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How to Transport Betta Fish: Safest Tips & Tricks (Vet Answer)

Dr. Luqman Javed, DVM (Vet)

By Dr. Luqman Javed, DVM (Vet)

Blue betta in a fish tank

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Dr. Luqman Javed

DVM (Veterinarian)

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Transporting fish is cumbersome but may also be necessary at times. Moving a betta might sound like a simple task, but there are some crucial steps you need to follow to ensure that you don’t cause your fish any harm and make the process as stress-free and streamlined as possible for yourself.

In this article, we’ll go through a step-by-step guide on betta fish transportation.

The 2 Situations That May Require Transporting Your Betta

It is odd to imagine transporting your betta. After all, fish shouldn’t be removed from their aquariums even during a water change. Indeed, for most fish, their aquarium will be a stationary, lifelong home.

However, there are scenarios where this may be a necessity. Therefore, it is important to know how to transport your betta.

Here are the two most common instances where you might have to transport your betta:
  • A vet visit. When an aquatic vet can’t come to your home to inspect your betta and perform a video consultation, you may have to transport your fish to the vet. Sometimes, your vet may advise you to bring in your fish after a video consultation (for a closer examination).
  • A relocation. If you’re moving houses or changing your address, you might have to transport your fish as well.

1. Transport to a Veterinarian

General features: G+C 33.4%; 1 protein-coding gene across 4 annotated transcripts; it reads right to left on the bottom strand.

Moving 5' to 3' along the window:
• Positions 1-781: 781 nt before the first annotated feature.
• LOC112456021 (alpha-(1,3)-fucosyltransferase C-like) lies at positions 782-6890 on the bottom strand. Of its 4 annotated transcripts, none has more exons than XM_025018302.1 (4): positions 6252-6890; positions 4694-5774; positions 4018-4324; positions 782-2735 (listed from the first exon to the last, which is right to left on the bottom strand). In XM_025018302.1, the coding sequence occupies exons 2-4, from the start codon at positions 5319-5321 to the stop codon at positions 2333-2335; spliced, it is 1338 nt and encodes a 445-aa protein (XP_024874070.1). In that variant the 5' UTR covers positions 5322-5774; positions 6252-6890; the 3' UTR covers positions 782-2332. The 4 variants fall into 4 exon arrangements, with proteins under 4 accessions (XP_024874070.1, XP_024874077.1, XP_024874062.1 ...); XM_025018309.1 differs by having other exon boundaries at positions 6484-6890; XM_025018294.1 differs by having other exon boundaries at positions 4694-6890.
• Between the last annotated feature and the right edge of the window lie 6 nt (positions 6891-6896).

At times, your veterinarian may prefer to see your betta in person and might request that you bring your betta in for a closer examination. In this instance, you’ll need the following:

  • A very small transport aquarium or container with a lid
  • Two spare water containers or empty water bottles with lids or covers
  • A fish net

This process is relatively simple, assuming the trip to the vet’s office isn’t too long. If your betta will be out of your aquarium for 6 hours, the following steps can be used.

  • Fill a spare water container or empty water bottle with water from your betta’s aquarium. Close the lid or cover. A small water bottle that holds about half a liter of water is usually enough for a short trip.
  • Ensure the transport aquarium is clean. Fill it about halfway with water from your betta’s aquarium. It should also hold around half a liter of water when halfway full.
  • Gently scoop your betta out in a net, and quickly transfer your pet into the transport aquarium and close the lid. Because ornaments and plants can sometimes topple during a trip, you should not place them in this transport aquarium.
  • Ensure your car is warm enough for your betta during the trip. An ambient temperature of around 25–28 °C (77–82.4°F) is recommended. Ensure your betta is secure in your car (it’s best to have someone hold your fish). Drive slowly, and use routes without too many bumps or potholes.

If the trip lasts longer than 3 hours, replacing some of the water in your betta’s tank with the spare aquarium water you brought along is advisable. To do so, use the empty container to remove some of the water from the tank and replace an appropriate amount of water from your spare supply.